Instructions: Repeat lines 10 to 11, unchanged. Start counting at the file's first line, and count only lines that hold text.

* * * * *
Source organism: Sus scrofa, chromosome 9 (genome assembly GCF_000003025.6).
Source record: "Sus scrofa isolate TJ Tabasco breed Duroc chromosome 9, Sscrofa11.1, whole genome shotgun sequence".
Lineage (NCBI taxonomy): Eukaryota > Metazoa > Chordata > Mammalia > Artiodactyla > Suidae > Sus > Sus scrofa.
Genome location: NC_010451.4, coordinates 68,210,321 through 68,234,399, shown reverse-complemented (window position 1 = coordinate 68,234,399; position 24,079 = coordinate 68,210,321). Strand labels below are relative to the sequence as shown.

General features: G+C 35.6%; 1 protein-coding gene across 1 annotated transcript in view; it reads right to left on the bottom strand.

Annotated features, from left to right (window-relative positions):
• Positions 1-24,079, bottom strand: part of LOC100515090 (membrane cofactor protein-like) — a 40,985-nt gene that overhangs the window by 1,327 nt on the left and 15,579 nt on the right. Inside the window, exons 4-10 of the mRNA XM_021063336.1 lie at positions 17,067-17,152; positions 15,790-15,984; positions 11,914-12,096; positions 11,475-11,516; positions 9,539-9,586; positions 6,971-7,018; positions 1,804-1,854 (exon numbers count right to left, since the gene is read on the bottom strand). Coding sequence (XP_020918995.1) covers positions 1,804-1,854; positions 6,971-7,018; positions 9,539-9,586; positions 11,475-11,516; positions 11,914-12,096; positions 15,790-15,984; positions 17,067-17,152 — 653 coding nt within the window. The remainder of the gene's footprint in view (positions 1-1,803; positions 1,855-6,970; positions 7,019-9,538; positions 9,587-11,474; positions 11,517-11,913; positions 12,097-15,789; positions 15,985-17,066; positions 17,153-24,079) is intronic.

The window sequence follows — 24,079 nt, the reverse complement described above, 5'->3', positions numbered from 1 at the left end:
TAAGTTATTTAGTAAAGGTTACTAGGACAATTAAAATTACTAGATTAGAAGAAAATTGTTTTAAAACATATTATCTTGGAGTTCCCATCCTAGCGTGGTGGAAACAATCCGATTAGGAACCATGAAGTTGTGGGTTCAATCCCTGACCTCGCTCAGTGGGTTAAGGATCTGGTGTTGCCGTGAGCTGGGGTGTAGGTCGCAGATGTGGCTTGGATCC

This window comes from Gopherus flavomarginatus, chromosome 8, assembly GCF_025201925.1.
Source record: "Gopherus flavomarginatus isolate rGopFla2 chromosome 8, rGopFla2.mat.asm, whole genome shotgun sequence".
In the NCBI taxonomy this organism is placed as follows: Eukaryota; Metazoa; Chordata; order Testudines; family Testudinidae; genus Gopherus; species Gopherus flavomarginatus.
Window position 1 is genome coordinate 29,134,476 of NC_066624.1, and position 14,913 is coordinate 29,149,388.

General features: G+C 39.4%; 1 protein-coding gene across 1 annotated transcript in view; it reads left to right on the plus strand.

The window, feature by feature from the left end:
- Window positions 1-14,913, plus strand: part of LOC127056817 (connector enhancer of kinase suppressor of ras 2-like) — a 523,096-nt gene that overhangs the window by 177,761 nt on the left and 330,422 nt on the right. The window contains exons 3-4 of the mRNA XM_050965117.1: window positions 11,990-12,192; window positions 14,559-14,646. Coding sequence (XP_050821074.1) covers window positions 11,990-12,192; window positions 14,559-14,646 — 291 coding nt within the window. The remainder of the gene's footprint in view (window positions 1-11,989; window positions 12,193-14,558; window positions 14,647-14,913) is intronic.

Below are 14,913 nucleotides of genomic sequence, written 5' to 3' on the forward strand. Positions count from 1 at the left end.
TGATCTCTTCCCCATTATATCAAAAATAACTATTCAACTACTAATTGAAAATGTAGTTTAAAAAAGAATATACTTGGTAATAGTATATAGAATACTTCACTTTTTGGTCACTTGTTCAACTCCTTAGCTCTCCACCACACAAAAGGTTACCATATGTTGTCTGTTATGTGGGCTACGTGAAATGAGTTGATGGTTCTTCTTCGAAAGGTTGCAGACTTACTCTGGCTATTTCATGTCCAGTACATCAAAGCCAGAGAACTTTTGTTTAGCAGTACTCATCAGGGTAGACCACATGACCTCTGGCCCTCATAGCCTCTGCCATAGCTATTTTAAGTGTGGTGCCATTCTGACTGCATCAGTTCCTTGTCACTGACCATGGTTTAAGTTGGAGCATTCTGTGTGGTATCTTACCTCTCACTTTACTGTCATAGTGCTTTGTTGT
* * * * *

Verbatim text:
This window comes from Gopherus flavomarginatus, chromosome 8, assembly GCF_025201925.1.
Source record: "Gopherus flavomarginatus isolate rGopFla2 chromosome 8, rGopFla2.mat.asm, whole genome shotgun sequence".